Residents from across the Coast rallied at the entrance to Council's Gosford chambers tonight, pushing as one for the local government body to prioritise habitat protection as the region rapidly develops.
The 50 or so who turned out represented a range of local issues, including the railyards being constructed at Kangy Angy, a residential development sleighted for 64 hectares of Glenning Valley, plans for an underground coal mine near Wyong and the impending sale of 48 hectares of wetlands in Davistown.
While their battles were separate, all those present got behind the push for Council to adopt an 'Integrated Urban Tree Policy' - to compel developers to include new or protect existing trees in any new proposals.
The gathering proved the ultimate hopes of these residents campaigning to preserve the peaceful lifestyle and environment of their separate suburbs have neatly aligned.
Katriona MacKenzie from "Save Wyong Trees", is now hoping Council can find a similar harmony with its development policies.
"There is no reason why we can't have development and provide for green and open spaces at the same time. The trouble is there's always this imbalance that tends to favour development," Ms MacKenzie said.
"The more buildings we have at the loss of green spaces, it actually leads to higher levels of crime, disconnection and dissatisfaction in the community."
Mayor Jane Smith and her Deputy Chris Holstein ultimately came out to receive the crowd, Ms Smith revealing the design for the much-anticipated upgrade to Langford Drive has been redesigned to save three mature trees. She also promised a review of Council's existing environmental policies.
Directly after, at the meeting, Council reaffirmed its opposition to the Wallarah 2 Coal Project.
At the meeting:
Council to review future of Central Coast Airport
Council will receive a briefing on a detailed Masterplan for the development of the Central Coast Airport, and will consider whether the Masterplan is publicly exhibited at its next Ordinary Meeting.
Liberal Councillor Troy Marquart initially moved an amendment that all works continue, but this was voted down.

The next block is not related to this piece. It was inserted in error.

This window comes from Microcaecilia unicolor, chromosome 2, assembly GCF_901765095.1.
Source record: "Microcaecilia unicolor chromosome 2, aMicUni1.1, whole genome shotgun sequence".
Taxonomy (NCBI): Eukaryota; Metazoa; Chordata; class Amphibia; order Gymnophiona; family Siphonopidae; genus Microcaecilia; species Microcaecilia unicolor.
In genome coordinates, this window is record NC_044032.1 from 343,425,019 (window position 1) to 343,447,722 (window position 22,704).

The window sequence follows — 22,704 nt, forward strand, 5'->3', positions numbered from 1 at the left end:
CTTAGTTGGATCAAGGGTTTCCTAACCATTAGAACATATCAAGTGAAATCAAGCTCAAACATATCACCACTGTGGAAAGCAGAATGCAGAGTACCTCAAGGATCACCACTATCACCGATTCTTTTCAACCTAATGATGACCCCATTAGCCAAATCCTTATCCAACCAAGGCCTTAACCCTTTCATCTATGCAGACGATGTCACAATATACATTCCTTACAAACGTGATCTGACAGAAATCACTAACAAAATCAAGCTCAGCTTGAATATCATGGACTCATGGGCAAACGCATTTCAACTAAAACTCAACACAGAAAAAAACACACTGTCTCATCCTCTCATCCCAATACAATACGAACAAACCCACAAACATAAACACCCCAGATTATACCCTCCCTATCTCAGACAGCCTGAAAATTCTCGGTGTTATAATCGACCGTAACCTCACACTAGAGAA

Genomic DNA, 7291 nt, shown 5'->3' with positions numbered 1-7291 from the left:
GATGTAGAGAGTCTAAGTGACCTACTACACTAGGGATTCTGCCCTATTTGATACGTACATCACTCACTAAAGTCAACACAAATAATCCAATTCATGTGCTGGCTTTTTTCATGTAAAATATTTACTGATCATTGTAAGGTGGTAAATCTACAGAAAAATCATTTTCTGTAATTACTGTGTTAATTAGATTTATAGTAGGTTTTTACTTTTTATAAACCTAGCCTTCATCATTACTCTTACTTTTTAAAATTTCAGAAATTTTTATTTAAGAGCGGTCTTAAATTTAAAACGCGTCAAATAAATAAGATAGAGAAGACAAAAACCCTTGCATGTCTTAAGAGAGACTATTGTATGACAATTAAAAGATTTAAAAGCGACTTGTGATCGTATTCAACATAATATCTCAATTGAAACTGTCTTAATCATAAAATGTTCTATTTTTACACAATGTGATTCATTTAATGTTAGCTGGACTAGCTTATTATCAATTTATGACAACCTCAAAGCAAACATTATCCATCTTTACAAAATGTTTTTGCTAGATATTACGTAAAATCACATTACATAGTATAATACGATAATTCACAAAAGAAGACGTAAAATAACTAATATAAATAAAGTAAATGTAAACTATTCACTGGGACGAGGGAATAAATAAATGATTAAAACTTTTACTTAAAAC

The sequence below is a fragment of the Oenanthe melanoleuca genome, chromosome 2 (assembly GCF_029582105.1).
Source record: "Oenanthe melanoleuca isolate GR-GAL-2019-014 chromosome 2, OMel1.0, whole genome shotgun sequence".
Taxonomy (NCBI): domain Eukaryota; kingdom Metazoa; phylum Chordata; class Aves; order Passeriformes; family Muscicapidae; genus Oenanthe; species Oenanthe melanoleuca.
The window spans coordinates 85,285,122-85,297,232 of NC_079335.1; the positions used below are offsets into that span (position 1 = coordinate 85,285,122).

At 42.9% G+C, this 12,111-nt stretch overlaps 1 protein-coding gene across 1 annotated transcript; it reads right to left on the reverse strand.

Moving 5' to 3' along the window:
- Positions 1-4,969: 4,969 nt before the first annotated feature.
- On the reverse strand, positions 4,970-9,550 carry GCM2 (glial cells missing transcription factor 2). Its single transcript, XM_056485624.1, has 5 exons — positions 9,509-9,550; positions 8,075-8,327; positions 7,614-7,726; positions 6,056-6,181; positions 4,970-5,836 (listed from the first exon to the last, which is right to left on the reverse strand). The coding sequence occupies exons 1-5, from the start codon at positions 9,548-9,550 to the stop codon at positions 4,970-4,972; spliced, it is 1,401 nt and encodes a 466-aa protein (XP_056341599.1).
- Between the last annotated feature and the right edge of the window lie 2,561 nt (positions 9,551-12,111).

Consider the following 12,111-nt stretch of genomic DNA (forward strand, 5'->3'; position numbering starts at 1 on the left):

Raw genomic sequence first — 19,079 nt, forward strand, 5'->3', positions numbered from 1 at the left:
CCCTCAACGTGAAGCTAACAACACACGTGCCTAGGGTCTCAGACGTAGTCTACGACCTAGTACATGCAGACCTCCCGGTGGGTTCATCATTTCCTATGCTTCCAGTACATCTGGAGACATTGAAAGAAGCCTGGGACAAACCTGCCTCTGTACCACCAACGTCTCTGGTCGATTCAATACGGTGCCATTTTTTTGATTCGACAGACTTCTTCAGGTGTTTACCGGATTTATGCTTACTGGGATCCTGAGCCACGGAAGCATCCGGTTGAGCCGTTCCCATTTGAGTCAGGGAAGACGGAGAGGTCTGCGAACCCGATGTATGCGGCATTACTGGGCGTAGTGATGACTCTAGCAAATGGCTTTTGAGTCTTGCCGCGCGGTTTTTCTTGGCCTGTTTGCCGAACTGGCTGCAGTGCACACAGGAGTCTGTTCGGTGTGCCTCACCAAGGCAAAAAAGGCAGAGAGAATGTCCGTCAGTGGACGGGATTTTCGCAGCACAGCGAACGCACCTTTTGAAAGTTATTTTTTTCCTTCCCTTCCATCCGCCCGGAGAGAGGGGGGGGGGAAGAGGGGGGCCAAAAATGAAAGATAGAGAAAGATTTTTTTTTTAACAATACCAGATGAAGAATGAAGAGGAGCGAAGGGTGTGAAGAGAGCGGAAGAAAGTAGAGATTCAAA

Council further requested the Department of Planning be invited to provide a briefing to Councillors on options for the Airport.
Councillors will also be provided with a briefing on the proposed strategic development of the Wyong Economic Zone prior to the November 27 meeting.
The Council also requested the Chief Executive Officer make available to the public, including on Council's website, all information concerning the WEZ that can be made available. If documents are unable to be provided then the reasons for doing so be reported to the Council.
Council further requested the proactive release of documents be completed prior to the final meeting of the Council on 18 December 2017.
Process for appointing members to Mangrove Mountain Committee decided on
Councillor positions have been confirmed and Expressions of Interest called for community stakeholder members of the recently established Mangrove Mountain and Spencer Advisory Committee.
Councillors Holstein, Marquart and Mehrtens will sit alongside Mayor Jane Smith as Council’s official representatives on the Committee. Other Councillors who wish to sit on the Committee have been invited to also nominate.
Community stakeholder positions will be filled by way of a public EOI process, facilitated by the Chief Executive Officer and reported back to the next Council meeting.
Decision on meeting schedule deferred
Council unanimously deferred the public exhibition of an amended Code of Meeting Practice, which included revised meeting dates and time, to consider different options on how to make important decisions in the best interests of its community.
The proposed amended Code included 11 Council meetings a year to be held on a Monday (fourth of the month except December when it is third) and four new Committees be established. Outspoken Councillor Greg Best has described the idea as a joke.
Change in Open Pile Burning Policy to go out on exhibition
Council is looking to consolidate its policy for open pile burning across the Central Coast to enable landowners to be able to better manage dead vegetation on their properties.
Under the draft policy, Landowners will be self-regulated and be allowed to burn one pile of vegetation on their land at any one time without a permit. The vegetation must be dry or dead and generated from the land where the pile is burnt.
Permits will still be required from RFS during the bushfire season which is set between 1 October to 31 March.